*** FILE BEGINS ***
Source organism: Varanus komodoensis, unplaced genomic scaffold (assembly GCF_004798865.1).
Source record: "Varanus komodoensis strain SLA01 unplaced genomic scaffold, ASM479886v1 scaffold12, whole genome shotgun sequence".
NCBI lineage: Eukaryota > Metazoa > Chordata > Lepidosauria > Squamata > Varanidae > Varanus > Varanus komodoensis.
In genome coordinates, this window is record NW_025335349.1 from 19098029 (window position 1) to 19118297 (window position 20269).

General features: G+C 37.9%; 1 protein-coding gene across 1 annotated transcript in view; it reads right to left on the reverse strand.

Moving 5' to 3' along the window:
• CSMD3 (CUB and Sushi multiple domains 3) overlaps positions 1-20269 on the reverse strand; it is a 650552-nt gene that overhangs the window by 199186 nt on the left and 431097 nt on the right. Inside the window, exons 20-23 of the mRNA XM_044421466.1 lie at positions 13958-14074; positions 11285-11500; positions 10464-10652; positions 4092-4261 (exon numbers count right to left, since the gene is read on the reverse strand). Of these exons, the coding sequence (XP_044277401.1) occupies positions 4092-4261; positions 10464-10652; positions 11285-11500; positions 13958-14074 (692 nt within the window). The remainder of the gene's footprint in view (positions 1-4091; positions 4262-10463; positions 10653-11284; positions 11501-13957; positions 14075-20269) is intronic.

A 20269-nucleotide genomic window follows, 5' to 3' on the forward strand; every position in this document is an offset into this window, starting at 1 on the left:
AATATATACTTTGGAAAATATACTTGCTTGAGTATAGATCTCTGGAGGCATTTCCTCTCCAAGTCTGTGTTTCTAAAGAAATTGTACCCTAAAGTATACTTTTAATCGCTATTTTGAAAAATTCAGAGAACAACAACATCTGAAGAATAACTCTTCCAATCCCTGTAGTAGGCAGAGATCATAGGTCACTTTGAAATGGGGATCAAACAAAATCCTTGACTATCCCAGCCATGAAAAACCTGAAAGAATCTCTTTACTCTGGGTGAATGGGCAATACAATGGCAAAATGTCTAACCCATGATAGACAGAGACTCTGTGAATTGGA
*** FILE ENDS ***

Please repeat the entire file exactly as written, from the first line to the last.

Source organism: Varanus komodoensis, unplaced genomic scaffold (assembly GCF_004798865.1).
Source record: "Varanus komodoensis strain SLA01 unplaced genomic scaffold, ASM479886v1 scaffold12, whole genome shotgun sequence".
NCBI lineage: Eukaryota > Metazoa > Chordata > Lepidosauria > Squamata > Varanidae > Varanus > Varanus komodoensis.
In genome coordinates, this window is record NW_025335349.1 from 19098029 (window position 1) to 19118297 (window position 20269).

General features: G+C 37.9%; 1 protein-coding gene across 1 annotated transcript in view; it reads right to left on the reverse strand.

Moving 5' to 3' along the window:
• CSMD3 (CUB and Sushi multiple domains 3) overlaps positions 1-20269 on the reverse strand; it is a 650552-nt gene that overhangs the window by 199186 nt on the left and 431097 nt on the right. Inside the window, exons 20-23 of the mRNA XM_044421466.1 lie at positions 13958-14074; positions 11285-11500; positions 10464-10652; positions 4092-4261 (exon numbers count right to left, since the gene is read on the reverse strand). Of these exons, the coding sequence (XP_044277401.1) occupies positions 4092-4261; positions 10464-10652; positions 11285-11500; positions 13958-14074 (692 nt within the window). The remainder of the gene's footprint in view (positions 1-4091; positions 4262-10463; positions 10653-11284; positions 11501-13957; positions 14075-20269) is intronic.

A 20269-nucleotide genomic window follows, 5' to 3' on the forward strand; every position in this document is an offset into this window, starting at 1 on the left:
AATATATACTTTGGAAAATATACTTGCTTGAGTATAGATCTCTGGAGGCATTTCCTCTCCAAGTCTGTGTTTCTAAAGAAATTGTACCCTAAAGTATACTTTTAATCGCTATTTTGAAAAATTCAGAGAACAACAACATCTGAAGAATAACTCTTCCAATCCCTGTAGTAGGCAGAGATCATAGGTCACTTTGAAATGGGGATCAAACAAAATCCTTGACTATCCCAGCCATGAAAAACCTGAAAGAATCTCTTTACTCTGGGTGAATGGGCAATACAATGGCAAAATGTCTAACCCATGATAGACAGAGACTCTGTGAATTGGA